OAKLAND – California Attorney General Rob Bonta today, leading a multistate coalition with Washington Attorney General Bob Ferguson and New York Attorney General Letitia James, urged the U.S. Environmental Protection Agency (EPA) in a comment letter to swiftly repeal a Trump-era rule curtailing state authority under Section 401 of the Clean Water Act. California co-leads a similar coalition in a lawsuit challenging the rule, arguing that the rule unlawfully impedes California’s ability to protect its waters and wetlands. Already, the rule has created uncertainty and confusion, complicating and delaying urgently needed action to address the drought.
“As drought conditions across the West grow increasingly dire, Californians are relying on state agencies to take necessary steps to address this unprecedented emergency,” said Attorney General Bonta. “Unfortunately, every day this unlawful Trump-era rule remains in effect puts our ability to safeguard this precious resource in further jeopardy. I urge the EPA to take swift action to restore California’s ability to protect its waters, which sustain the health and livelihoods of our communities.”
The Clean Water Act reflects Congress’ policy to “recognize, preserve, and protect the primary responsibilities and rights of states to prevent, reduce, and eliminate pollution” of waters within their borders. Under Section 401 of the statute, a project requiring federal approval that may result in discharges into waters of the United States must obtain state certification confirming that the project meets state water quality standards and other appropriate state law requirements. The California State and Regional Water Resources Control Boards issue approximately one thousand such certifications each year, for projects ranging from housing and commercial land development to hydropower and pipeline construction. As Attorney General Bonta argued in a letter submitted to the U.S. Army Corps of Engineers (Army Corps) in May, the revisions to Section 401 have also had a significant impact on the issuance of nationwide permits, the Army Corps' issuance of several decisions excluding states' water quality certification conditions, or finding that states had waived their authority to certify certain Nationwide Permits. As a result, many states, including California, will be forced to evaluate projects covered by Nationwide Permits individually, and issue state certifications on a project-by-project basis and adopt individual water quality certifications for dischargers at significant cost to the states and their taxpayers.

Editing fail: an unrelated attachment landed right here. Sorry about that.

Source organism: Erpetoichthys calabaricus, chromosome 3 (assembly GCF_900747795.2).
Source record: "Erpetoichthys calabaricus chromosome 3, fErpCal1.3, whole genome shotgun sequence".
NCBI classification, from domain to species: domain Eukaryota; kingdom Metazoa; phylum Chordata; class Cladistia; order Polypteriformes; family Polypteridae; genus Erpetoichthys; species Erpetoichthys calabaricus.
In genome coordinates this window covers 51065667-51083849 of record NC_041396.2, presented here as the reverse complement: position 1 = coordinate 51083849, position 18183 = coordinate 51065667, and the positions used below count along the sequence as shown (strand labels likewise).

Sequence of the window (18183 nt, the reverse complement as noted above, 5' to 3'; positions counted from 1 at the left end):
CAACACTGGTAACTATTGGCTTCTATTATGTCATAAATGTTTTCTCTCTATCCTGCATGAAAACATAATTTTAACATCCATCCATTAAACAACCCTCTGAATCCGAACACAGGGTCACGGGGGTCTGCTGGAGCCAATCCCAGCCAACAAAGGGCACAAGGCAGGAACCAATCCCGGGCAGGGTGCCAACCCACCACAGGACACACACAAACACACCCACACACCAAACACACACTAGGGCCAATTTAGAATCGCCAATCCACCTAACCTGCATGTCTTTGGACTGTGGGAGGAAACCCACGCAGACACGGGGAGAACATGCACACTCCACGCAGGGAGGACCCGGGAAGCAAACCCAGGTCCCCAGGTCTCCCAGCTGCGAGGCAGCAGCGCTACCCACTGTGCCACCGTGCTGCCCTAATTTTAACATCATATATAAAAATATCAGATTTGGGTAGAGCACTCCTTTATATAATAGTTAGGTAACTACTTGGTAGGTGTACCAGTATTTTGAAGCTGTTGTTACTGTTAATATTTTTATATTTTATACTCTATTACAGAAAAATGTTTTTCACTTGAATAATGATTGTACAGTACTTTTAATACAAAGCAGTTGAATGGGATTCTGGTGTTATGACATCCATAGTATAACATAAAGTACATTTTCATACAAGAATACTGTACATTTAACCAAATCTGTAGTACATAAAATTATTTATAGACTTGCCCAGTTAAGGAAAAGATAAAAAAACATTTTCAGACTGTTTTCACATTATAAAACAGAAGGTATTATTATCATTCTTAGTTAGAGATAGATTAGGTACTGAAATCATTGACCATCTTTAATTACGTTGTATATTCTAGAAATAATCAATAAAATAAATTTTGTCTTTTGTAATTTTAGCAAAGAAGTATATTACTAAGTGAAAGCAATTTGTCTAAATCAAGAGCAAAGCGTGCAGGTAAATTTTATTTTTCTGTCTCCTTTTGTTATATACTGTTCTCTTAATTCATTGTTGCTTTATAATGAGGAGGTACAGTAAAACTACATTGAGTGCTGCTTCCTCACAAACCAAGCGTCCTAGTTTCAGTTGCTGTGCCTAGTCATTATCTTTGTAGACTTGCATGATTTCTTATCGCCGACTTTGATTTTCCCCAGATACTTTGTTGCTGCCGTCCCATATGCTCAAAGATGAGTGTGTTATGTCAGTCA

In today’s comment letter, the coalition argues that the EPA must repeal the Trump-era revisions to Section 401 and restore states' broad authority to approve, impose conditions on, or deny Section 401 certifications for federally permitted projects, as expressly recognized by the Clean Water Act.
Attorneys General Bonta, Ferguson, and James are joined by the attorneys general of New York, Washington, Colorado, Connecticut, Maine, Maryland, Massachusetts, Michigan, Minnesota, New Jersey, New Mexico, North Carolina, Oregon, Rhode Island, Vermont, Pennsylvania, Virginia, and the District of Columbia.
A copy of the comment letter can be found here.